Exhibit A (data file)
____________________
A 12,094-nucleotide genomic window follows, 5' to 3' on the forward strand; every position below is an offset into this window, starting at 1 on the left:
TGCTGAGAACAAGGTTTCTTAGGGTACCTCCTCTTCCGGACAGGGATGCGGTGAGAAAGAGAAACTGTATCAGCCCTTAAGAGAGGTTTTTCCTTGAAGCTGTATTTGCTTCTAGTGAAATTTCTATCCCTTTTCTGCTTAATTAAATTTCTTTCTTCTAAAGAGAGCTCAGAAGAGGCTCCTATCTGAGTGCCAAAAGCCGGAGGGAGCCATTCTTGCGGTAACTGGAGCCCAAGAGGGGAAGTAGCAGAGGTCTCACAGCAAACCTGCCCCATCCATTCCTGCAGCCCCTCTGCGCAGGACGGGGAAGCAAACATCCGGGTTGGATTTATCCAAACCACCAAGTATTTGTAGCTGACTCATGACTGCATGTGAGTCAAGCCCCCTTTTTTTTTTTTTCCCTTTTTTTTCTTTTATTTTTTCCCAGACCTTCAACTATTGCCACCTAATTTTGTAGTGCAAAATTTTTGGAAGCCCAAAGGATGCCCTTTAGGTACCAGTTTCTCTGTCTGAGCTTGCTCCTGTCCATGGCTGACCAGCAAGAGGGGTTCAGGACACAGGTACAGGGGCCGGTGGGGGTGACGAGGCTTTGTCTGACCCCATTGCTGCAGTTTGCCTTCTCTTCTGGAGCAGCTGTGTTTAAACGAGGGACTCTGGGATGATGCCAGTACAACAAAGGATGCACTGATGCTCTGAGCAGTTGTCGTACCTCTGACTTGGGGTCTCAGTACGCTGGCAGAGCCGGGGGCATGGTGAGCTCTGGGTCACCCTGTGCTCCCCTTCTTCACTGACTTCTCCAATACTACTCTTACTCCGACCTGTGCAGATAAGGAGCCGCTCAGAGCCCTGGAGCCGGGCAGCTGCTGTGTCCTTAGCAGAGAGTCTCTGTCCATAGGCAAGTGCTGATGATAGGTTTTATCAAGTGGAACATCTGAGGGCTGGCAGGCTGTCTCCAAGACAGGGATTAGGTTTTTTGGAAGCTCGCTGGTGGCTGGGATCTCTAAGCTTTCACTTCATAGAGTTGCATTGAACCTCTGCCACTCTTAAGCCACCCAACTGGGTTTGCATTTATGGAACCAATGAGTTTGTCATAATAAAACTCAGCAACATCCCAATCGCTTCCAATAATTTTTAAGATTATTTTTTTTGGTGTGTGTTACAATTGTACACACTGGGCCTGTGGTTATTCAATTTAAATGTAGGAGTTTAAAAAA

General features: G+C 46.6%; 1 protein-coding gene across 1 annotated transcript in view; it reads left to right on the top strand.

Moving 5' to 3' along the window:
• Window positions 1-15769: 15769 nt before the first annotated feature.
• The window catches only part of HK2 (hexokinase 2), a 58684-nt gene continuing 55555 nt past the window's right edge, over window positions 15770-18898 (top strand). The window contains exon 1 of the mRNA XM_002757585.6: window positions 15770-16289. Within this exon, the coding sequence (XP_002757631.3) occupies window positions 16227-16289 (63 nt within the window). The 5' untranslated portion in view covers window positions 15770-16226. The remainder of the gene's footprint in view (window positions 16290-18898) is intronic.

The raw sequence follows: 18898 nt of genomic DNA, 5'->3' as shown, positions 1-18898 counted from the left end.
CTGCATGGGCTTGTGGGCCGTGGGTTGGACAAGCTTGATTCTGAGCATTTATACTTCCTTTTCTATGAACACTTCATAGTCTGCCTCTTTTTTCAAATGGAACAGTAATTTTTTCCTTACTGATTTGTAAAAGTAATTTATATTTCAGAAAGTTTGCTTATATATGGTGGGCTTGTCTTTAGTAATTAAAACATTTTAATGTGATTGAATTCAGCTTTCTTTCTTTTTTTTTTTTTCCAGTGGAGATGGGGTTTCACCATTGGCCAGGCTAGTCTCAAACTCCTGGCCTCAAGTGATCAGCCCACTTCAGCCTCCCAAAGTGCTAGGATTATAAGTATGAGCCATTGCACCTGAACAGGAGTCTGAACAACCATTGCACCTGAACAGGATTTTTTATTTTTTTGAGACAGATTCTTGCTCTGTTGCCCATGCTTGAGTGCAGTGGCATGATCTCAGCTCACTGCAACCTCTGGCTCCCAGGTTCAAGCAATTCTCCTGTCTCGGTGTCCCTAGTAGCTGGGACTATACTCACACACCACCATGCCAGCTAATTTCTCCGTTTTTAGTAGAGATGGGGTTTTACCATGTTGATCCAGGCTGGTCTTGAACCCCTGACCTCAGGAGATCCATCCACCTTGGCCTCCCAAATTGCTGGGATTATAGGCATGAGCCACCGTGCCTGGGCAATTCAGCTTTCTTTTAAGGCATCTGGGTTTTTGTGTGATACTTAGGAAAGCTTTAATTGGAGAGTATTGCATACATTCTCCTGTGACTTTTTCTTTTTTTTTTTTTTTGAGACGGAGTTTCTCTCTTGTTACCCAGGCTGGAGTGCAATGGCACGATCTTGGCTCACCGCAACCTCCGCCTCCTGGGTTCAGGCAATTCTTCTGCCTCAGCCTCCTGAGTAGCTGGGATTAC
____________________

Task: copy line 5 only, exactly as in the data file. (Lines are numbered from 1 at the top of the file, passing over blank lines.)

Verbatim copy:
• Window positions 1-15769: 15769 nt before the first annotated feature.